> > movement by the joint binds them all up.
              > >
              > > Second is a Splayed Hooked Wedged Scarf Joint, that I found via
              > > searching online at Timber Framing sites ... A decent picture of
              > this
              > > can be seen here sans it's wedges:
              > > http://www.trilliumdell.com/vocabulary/img/scarf_joint.jpg
              > >
              > > Also here is bad ASCII art as well:
              > > _____________________________________
              > > __\
              > > __..--''
              > > __..-[]-''
              > > __..--''
              > > _____\_______________________________
              > >
              > > Here, the single hole [] (it's supposed to be tipped ... check that
              > > image I sent) ... instead is meant to take 2 wedges to be driven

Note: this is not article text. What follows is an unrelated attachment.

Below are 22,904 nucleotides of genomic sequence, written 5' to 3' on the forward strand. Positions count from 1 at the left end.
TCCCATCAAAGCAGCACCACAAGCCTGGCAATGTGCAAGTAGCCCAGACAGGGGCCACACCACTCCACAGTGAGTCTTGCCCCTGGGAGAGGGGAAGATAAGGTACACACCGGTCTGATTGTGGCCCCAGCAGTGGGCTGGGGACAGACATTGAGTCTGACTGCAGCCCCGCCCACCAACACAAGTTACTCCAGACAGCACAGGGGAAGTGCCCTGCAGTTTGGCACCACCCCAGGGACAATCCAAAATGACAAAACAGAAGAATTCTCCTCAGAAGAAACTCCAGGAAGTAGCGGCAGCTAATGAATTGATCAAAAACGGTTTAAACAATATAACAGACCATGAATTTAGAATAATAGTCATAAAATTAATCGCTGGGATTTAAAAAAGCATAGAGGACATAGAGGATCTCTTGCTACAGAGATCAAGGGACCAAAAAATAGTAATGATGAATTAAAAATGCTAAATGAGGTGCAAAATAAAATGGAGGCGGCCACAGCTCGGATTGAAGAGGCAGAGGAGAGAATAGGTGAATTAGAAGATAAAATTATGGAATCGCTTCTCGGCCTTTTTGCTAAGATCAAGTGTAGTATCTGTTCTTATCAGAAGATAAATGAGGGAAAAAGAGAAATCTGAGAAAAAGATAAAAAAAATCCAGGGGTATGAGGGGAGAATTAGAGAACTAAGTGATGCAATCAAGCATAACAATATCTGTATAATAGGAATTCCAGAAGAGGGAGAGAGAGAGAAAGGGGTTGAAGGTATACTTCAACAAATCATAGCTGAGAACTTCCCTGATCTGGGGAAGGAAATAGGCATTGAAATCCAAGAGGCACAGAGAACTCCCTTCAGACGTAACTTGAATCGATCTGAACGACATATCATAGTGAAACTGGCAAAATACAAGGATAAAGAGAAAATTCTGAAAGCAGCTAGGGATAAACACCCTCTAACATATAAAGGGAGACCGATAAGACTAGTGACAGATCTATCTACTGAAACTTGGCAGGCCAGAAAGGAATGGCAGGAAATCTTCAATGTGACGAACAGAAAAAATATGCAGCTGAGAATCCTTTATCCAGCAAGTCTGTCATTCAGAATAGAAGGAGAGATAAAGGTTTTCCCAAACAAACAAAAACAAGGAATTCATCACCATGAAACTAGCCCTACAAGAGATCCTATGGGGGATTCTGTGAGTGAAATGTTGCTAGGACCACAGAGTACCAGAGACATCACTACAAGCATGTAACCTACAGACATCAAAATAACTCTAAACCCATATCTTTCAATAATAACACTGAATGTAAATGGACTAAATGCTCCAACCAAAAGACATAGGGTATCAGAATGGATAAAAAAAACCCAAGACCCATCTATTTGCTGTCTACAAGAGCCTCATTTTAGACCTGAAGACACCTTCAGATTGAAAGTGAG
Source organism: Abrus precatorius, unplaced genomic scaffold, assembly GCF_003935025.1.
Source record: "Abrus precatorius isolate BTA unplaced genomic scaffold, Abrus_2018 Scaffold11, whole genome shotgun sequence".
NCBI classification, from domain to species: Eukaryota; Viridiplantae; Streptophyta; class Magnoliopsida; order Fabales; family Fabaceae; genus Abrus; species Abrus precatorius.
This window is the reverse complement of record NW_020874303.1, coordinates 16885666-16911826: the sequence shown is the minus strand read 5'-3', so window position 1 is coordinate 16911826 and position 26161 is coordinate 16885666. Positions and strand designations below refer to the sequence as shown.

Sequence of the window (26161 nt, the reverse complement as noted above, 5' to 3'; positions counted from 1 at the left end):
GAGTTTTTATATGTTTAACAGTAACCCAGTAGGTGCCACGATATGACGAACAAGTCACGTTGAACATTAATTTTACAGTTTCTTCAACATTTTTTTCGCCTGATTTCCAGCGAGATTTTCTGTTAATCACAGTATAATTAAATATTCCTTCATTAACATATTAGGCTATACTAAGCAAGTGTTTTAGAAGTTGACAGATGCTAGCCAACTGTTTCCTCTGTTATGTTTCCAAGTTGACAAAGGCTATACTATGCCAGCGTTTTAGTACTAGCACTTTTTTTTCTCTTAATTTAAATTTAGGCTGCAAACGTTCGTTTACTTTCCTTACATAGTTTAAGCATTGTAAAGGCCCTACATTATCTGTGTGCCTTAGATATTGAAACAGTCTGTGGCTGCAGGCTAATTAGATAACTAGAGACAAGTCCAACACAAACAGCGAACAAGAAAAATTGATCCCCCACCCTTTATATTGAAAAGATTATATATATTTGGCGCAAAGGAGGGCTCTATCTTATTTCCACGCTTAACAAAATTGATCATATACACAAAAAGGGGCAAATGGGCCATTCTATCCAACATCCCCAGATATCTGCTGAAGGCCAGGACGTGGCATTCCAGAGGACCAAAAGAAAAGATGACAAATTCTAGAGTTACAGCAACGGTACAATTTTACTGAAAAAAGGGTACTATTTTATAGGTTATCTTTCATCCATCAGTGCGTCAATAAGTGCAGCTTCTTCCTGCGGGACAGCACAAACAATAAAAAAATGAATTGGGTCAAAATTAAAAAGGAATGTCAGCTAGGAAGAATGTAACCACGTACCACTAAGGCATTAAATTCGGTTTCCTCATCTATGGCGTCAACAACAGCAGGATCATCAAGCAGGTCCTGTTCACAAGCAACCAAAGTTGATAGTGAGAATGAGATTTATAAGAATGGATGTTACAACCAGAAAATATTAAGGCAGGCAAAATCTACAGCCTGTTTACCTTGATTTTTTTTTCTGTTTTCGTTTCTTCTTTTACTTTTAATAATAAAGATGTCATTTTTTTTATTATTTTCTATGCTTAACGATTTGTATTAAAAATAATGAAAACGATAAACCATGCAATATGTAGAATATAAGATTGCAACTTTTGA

> > against each other, to push the joint tight and keep it tight.
              > >
              > > So, now, the questions:
              > >
              > > A) Any reason any of you can see to do one, versus the other?
              > Besides
              > > the fact that the bottom one seems to be quite common in timber
              > > framing, whereas I can't see any references to the Norm joint
              > anywhere
              > > ... except the show where he made it in an arbor, and the show
              > where
              > > he 'discovered it', used in building a house.
              > >
              > > B) Followup....
              > > Thanks,
              > > Sorry for the long email,
              > > Siegfried
              > >
              >
              >
              >
              >
              >
              > Yahoo! Groups Links
              >
              >
              >
              >
              >
              >
              >


              --
              _________________________________________________________________________